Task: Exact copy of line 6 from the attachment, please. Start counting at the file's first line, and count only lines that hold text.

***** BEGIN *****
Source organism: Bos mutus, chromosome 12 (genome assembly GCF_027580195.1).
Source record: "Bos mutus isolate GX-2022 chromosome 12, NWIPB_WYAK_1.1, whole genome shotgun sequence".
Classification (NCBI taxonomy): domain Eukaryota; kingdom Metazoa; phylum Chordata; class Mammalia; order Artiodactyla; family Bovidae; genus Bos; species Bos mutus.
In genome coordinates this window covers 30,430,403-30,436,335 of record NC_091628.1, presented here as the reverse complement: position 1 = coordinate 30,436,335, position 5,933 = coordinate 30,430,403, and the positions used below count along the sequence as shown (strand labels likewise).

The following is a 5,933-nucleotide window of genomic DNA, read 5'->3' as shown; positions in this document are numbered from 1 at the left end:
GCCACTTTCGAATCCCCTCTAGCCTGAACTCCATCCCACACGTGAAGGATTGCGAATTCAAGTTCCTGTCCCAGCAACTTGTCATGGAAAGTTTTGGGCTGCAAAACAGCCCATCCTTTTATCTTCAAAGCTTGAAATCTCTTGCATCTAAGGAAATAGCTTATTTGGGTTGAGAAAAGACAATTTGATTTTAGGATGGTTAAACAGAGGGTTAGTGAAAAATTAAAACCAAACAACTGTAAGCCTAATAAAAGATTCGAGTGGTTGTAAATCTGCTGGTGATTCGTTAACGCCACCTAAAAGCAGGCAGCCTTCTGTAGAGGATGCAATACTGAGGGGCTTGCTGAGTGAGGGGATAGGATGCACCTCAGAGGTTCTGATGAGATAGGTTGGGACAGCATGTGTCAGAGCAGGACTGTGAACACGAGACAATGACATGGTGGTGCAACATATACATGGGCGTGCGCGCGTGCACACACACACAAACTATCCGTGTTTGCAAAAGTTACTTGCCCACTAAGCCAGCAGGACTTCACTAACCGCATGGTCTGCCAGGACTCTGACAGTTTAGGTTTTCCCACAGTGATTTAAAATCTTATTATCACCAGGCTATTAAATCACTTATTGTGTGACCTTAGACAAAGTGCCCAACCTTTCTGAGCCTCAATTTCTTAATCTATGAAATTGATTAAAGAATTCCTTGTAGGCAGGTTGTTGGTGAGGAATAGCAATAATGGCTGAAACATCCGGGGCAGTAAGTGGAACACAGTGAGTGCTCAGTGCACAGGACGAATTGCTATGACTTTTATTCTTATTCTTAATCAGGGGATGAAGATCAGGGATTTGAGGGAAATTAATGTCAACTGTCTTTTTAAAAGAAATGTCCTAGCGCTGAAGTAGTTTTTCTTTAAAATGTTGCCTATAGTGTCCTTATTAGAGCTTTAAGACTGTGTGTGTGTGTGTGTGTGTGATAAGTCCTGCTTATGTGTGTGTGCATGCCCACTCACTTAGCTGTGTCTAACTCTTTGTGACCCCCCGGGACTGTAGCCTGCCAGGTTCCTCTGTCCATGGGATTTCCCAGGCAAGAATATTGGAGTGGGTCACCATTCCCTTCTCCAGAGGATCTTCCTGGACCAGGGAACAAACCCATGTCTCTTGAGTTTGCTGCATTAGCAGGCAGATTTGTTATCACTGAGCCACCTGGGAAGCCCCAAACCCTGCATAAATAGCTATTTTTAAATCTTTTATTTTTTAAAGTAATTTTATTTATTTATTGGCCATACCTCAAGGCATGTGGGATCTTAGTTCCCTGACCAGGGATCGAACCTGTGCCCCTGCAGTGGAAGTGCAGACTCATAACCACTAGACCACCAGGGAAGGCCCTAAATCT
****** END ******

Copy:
GCCACTTTCGAATCCCCTCTAGCCTGAACTCCATCCCACACGTGAAGGATTGCGAATTCAAGTTCCTGTCCCAGCAACTTGTCATGGAAAGTTTTGGGCTGCAAAACAGCCCATCCTTTTATCTTCAAAGCTTGAAATCTCTTGCATCTAAGGAAATAGCTTATTTGGGTTGAGAAAAGACAATTTGATTTTAGGATGGTTAAACAGAGGGTTAGTGAAAAATTAAAACCAAACAACTGTAAGCCTAATAAAAGATTCGAGTGGTTGTAAATCTGCTGGTGATTCGTTAACGCCACCTAAAAGCAGGCAGCCTTCTGTAGAGGATGCAATACTGAGGGGCTTGCTGAGTGAGGGGATAGGATGCACCTCAGAGGTTCTGATGAGATAGGTTGGGACAGCATGTGTCAGAGCAGGACTGTGAACACGAGACAATGACATGGTGGTGCAACATATACATGGGCGTGCGCGCGTGCACACACACACAAACTATCCGTGTTTGCAAAAGTTACTTGCCCACTAAGCCAGCAGGACTTCACTAACCGCATGGTCTGCCAGGACTCTGACAGTTTAGGTTTTCCCACAGTGATTTAAAATCTTATTATCACCAGGCTATTAAATCACTTATTGTGTGACCTTAGACAAAGTGCCCAACCTTTCTGAGCCTCAATTTCTTAATCTATGAAATTGATTAAAGAATTCCTTGTAGGCAGGTTGTTGGTGAGGAATAGCAATAATGGCTGAAACATCCGGGGCAGTAAGTGGAACACAGTGAGTGCTCAGTGCACAGGACGAATTGCTATGACTTTTATTCTTATTCTTAATCAGGGGATGAAGATCAGGGATTTGAGGGAAATTAATGTCAACTGTCTTTTTAAAAGAAATGTCCTAGCGCTGAAGTAGTTTTTCTTTAAAATGTTGCCTATAGTGTCCTTATTAGAGCTTTAAGACTGTGTGTGTGTGTGTGTGTGTGATAAGTCCTGCTTATGTGTGTGTGCATGCCCACTCACTTAGCTGTGTCTAACTCTTTGTGACCCCCCGGGACTGTAGCCTGCCAGGTTCCTCTGTCCATGGGATTTCCCAGGCAAGAATATTGGAGTGGGTCACCATTCCCTTCTCCAGAGGATCTTCCTGGACCAGGGAACAAACCCATGTCTCTTGAGTTTGCTGCATTAGCAGGCAGATTTGTTATCACTGAGCCACCTGGGAAGCCCCAAACCCTGCATAAATAGCTATTTTTAAATCTTTTATTTTTTAAAGTAATTTTATTTATTTATTGGCCATACCTCAAGGCATGTGGGATCTTAGTTCCCTGACCAGGGATCGAACCTGTGCCCCTGCAGTGGAAGTGCAGACTCATAACCACTAGACCACCAGGGAAGGCCCTAAATCT